LITTLE CHESTERFORD, England, April 7 /PRNewswire/ -- Arakis Ltd, the biopharmaceutical company focusing on inflammatory disease and oncology adjunctive therapy, today announces that its treatment for rheumatoid arthritis ("RA"), AD 452, has successfully completed a Phase IIa trial. AD 452 is a novel, small molecule, disease modifying anti-rheumatic drug (DMARD), designed to reduce joint inflammation and destruction, pain, and preserve mobility.
The trial investigated the pharmacokinetics, safety and tolerability of AD 452 in 99 patients with RA. It was a double-blind, placebo-controlled, parallel group, 28-day study in patients who were already receiving methotrexate. The results show that AD 452 was well tolerated at the 3 dose levels tested. It was a multi-centre trial undertaken under US IND and EU CTA regulatory authorisations.
Tim Sharpington, Director of Clinical Operations at Arakis, said: "We are very pleased with these results which show that AD 452 used in combination with the standard treatment of methotrexate for RA, is safe in patients. The study confirmed that AD 452 has an attractive pharmacokinetic profile following once-daily oral dosing. We can now progress AD 452's development to Phase IIb trials to show that it is also effective in treating RA."
RA is a type of chronic arthritis or inflammation of the lining of the joints with the potential to affect the entire body. Symptoms include joint pain, stiffness, warmth, redness and swelling. It may also include bone and cartilage breakdown, loss of joint shape, alignment and movement. Although the exact cause of RA is unknown, there appears to be a genetic component and an external trigger to the body's immune system causing it to attack healthy joint tissue. The prevalence of RA is estimated at 1% of the population worldwide which equates to approximately six million people; 75% of whom are women. Significantly, after ten years of RA, fewer than 50% of patients can continue to work or function normally on a day to day basis.
Ken Cunningham, Arakis' Chief Executive Officer, said: "Despite the introduction of new drugs, rheumatologists still need more ways to treat RA due to its variable and long-term nature and the side effects often suffered from the current medication. We believe that AD 452 used in combination with methotrexate will provide an effective and safe weapon in combating this debilitating disease."
The next stage of AD 452's development is to demonstrate its efficacy in combination with methotrexate in patients with active RA, in a 3 month Phase IIb dose ranging study due to start in September 2005. Efficacy will be assessed by the measurement of ACR20 and DAS28 scores. The study will be conducted in both the USA and Europe and it is anticipated that it will take around a year to complete.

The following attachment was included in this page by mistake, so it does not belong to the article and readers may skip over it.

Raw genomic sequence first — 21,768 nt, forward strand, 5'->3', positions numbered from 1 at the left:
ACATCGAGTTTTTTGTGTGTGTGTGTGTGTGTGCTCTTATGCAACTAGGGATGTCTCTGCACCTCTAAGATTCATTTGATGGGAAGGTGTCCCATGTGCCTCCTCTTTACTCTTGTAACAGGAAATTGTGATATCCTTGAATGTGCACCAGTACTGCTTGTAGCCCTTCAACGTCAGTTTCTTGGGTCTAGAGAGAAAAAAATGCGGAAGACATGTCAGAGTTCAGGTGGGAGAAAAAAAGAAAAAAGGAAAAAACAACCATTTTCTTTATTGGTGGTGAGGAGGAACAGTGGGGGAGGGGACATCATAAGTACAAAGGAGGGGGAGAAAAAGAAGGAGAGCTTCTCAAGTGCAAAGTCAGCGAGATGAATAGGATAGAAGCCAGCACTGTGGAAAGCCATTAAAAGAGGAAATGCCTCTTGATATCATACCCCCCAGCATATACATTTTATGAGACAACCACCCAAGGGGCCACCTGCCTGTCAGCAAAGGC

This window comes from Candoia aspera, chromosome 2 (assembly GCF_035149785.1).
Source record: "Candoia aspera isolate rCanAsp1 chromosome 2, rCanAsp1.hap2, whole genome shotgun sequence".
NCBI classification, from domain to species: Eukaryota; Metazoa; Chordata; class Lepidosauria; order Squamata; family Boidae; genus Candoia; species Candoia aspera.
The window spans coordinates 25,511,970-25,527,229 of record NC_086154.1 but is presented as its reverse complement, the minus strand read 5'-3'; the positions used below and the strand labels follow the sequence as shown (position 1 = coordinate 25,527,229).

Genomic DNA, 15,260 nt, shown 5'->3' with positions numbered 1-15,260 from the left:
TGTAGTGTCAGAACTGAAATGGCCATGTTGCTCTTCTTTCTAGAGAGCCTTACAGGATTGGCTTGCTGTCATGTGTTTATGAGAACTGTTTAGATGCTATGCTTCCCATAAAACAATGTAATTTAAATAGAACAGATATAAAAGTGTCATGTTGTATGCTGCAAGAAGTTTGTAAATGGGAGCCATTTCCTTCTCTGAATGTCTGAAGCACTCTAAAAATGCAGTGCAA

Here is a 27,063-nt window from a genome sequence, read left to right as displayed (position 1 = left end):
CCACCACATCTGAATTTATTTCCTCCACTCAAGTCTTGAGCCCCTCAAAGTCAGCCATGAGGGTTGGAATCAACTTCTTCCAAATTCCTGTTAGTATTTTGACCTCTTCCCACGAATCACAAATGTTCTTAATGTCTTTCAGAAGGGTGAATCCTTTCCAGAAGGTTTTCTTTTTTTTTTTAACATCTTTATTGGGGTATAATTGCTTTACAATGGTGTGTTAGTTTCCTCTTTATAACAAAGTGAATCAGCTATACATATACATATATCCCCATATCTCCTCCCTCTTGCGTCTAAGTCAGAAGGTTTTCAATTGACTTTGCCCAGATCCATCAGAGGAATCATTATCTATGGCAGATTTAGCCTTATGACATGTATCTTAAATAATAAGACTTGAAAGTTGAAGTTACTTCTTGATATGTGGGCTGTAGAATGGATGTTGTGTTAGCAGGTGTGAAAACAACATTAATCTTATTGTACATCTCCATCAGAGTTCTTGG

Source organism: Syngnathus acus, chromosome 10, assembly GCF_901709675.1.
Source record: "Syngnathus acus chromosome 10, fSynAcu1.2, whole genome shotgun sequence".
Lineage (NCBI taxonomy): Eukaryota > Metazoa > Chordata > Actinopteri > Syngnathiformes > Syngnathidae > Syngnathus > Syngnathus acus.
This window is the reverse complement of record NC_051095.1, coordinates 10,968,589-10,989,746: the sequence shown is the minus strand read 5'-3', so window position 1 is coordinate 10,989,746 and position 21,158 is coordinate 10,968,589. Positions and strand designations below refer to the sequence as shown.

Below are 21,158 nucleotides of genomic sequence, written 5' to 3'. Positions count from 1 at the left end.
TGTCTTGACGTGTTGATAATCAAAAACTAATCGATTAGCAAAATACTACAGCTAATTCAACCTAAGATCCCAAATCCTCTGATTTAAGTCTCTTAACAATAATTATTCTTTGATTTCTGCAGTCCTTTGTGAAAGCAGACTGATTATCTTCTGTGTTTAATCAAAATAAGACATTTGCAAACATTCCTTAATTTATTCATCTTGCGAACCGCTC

Notes to Editors:
Pharmacokinetics: the way in which the body deals with a drug. This includes the drug's absorption, distribution in the tissues, metabolism and excretion.
ACR scores: the widely accepted composite scale of improvement in RA, developed by the American College of Rheumatology (ACR). The number refers to the percentage improvement in swollen joint count, tender joint count and three or more of the following measures: patient's own assessment of disease activity; physician assessment of disease activity; patient's own assessment of RA pain; acute-phase reactant (ESR, CRP) and disability questionnaire.
DAS28 or Disease Activity Score28: is a composite measure which is used to assess disease activity in patients with RA. DAS28 (CRP) incorporates the measurement of the number of tender and swollen joints, C-reactive protein and patient global assessment.
Current treatment regime for patients with RA
Early treatment of RA is with small molecule Disease Modifying Anti-Rheumatic Drugs or DMARDs such as methotrexate - currently the most commonly prescribed DMARD - which slows down the progression of the disease. However, treatment is often discontinued for reasons of limited efficacy or side effects. For more severe or advanced conditions, the newer biological DMARDs may to be used, but only as a second or third line treatment due to their high cost, currently in excess of $10,000 per patient per year and potential side effects. Side effects from DMARDs include increased susceptibility to infection, hair loss, the suppression of blood cell formation in bone marrow, kidney or liver damage. Not surprisingly, physicians are increasingly looking at combining different RA drugs for a more effective treatment regime.
Arakis is a private UK based biopharmaceutical company that discovers, develops and commercialises innovative medicinal products based on established drugs and drug templates. Its main therapeutic areas are inflammatory disease and oncology adjunctive therapy.
Arakis has four products in clinical development: AD 237 for chronic obstructive pulmonary disease (COPD) and AD 452 for rheumatoid arthritis (RA) which have completed Phase IIa trials and AD 337 for fibromyalgia syndrome and AD 923 for cancer breakthrough pain (CBP) which are in Phase I. In addition, there is a preclinical pipeline of 3 opportunities to treat pain indications. For further information please see http://www.arakis.com/